The credibility of juveniles being tried as adults in the state of new jersey has ignited a heated debate in recent years. All 50 states of the United States have unprecedented laws that allow young offenders to be tried as adults. In new jersey, minors as young as 15 years qualify to be tried as adults for serious crimes like murder. The laws around juveniles who have committed serious crimes have changed over the years. In new jersey, no law specifies the youngest age to be convicted, but an attorney can adjudicate a minor before imposing a sentence (The Guardian). The supreme court of the United States ruled that juveniles can not receive life without parole penalty. According to the Guardian newspaper, a report obtained by the WNYC reported 692 minors who were tried as adults in new jersey between 2011 and 2015. One hundred fifty-two of those tested were found guilty and served their jail terms from adult prisons.
The new jersey laws are not retroactive, and many juveniles end up at adult prisons before they are 18 years. In a study conducted by Sobie (p26), a minimum sentence to a child who has committed homicide or murder is 8 to 25 years, while in New York, it is between 1 to 5 years. New Jersey is known for its white disparity issues most minors of color suffer more than their white counterparts. The long sentences served to children in new jersey led them to end with adult records and sentences. Research conducted by – longer sentences don’t prevent juveniles from repeating the offense because they are more susceptible to peer pressure. Children between 11- 15 years suffer from impaired capabilities that render them unsuitable for a court trial. Immaturity is another factor that causes minors to be incompetent defendants in the elements of reasoning and is distinctly relevant under the law.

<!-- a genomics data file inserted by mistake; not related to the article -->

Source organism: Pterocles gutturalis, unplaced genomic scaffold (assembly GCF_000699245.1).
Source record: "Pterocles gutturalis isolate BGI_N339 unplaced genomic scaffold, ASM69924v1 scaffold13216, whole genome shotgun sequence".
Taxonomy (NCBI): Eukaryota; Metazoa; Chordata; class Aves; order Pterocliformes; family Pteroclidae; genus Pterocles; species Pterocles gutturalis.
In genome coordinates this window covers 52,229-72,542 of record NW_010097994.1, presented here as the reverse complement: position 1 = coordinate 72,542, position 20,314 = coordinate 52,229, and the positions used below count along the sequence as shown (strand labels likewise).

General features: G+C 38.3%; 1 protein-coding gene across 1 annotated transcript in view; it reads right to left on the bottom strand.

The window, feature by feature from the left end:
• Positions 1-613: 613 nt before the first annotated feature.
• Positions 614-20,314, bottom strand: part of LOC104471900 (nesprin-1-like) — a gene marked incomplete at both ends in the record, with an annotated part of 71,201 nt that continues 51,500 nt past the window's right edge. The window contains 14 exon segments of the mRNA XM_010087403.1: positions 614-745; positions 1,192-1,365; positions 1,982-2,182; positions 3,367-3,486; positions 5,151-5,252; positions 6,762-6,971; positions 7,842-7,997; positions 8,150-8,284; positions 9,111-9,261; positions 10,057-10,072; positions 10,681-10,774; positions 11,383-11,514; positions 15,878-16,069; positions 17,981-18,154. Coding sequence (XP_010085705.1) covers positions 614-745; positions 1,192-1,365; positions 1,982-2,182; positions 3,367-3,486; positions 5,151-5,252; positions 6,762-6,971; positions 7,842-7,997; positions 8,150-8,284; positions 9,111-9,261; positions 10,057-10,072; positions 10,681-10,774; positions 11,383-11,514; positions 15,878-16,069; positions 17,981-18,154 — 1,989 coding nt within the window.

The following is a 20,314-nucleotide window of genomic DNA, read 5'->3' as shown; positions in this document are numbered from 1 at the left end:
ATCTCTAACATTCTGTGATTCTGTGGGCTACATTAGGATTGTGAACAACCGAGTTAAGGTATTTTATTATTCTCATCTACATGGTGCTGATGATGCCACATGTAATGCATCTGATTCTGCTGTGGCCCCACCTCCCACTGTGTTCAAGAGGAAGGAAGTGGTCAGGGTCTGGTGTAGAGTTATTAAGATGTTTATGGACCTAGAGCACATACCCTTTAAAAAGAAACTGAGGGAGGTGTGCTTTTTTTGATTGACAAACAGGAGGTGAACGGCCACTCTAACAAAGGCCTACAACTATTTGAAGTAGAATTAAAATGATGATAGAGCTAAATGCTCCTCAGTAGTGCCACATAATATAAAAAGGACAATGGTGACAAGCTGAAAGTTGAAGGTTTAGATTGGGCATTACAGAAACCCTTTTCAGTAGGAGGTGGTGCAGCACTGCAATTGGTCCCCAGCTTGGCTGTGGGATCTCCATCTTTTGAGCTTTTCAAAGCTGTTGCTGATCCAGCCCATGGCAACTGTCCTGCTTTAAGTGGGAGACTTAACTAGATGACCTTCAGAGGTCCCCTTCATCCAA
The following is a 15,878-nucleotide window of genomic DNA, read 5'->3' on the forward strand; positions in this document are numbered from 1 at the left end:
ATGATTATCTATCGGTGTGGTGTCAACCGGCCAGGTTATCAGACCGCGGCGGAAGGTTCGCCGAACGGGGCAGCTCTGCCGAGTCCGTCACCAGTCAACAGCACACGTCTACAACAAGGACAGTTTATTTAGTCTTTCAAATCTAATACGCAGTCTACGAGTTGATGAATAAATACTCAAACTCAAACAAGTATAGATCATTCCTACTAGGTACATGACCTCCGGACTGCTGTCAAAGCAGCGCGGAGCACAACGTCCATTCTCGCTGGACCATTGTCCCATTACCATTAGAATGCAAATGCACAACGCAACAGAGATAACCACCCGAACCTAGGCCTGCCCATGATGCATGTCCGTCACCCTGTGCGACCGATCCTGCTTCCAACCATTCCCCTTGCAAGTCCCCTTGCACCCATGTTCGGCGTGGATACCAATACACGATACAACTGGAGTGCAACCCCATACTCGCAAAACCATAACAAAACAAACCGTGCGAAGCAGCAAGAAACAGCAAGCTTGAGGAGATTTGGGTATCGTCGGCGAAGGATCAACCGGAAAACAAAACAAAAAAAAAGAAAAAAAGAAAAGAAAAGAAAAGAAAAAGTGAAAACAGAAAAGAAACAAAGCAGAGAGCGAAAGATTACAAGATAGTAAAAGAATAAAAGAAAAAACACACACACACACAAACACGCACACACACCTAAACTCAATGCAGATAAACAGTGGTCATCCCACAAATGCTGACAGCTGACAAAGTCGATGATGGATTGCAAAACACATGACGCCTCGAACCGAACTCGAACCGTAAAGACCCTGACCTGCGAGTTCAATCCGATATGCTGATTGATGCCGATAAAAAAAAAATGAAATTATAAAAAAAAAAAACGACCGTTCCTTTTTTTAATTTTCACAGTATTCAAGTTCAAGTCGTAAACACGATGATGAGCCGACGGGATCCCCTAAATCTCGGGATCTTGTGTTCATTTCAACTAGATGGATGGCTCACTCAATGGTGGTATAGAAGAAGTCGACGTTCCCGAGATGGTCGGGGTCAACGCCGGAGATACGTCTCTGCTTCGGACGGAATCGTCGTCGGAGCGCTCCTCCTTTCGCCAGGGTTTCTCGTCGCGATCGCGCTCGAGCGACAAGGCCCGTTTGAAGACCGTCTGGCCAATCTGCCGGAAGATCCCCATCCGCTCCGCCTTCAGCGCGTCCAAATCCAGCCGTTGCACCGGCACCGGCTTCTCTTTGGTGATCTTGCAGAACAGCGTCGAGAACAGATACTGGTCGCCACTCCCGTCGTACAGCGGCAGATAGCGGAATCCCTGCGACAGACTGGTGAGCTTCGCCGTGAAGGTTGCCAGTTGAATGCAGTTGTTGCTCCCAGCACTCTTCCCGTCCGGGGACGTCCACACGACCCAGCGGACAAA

In the case of Dusky v United States, the ruling declared that all defendants needed to pass competence criteria. Knowledge alters competence, and most minors may be too immature to understand proceedings. Juveniles with incompetence should not stand trial or be placed into adult courts. Although severe crimes like robbery, drug trafficking, and homicides require justice, some minors might not have a fundamental understanding of these issues (Law, p 35281). Most juvenile defendants can not make rational decisions, and often the judge will determine a verdict they do not understand. Immaturity causes minors to be incapable of sufficiently consulting with an attorney. Often, they lack a factual understanding of the proceedings against them. As much as the law states that a 15-year-old is in a position to understand the consequences of their actions, without rational decision-making and the ability to be restored to competence, they fall prejudiced of insufficient defense.
A verdict of life imprisonment to minor defendants contradicts the supreme court. Although research has proven that minors are likely to be rearrested within the first four years of being out of prison, the rehabilitation schemes in the United States play a role in molding the juveniles. For instance, in new jersey, some minors end up in adult prison, and with minimal to no rehabilitation, they get out of prison worse than when they joined. Children are more likely to comply with the law compared to adults.
In conclusion, the law of trying children as adults in new jersey should be abolished. Minors need a second chance in life, and with proper rehabilitation, they can turn out to be reputable people in society. Longer sentences given by the courts do not change them but worsen them because the minors often age out and join adult prisoners who are the wrong peers to guide them.
Law, Idaho. “State v. Hawkins Appellant’s Reply Brief Dckt. 35281.”
Sobie, Merril. “The state of American juvenile justice.” Crim. Just. 33 (2018): 26.
The Guardian. “Nearly 90% Of New Jersey Children Tried As Adults Since 2011 Were Black Or Latino.” the Guardian. N.p., 2022. Web. 23 Mar. 2022.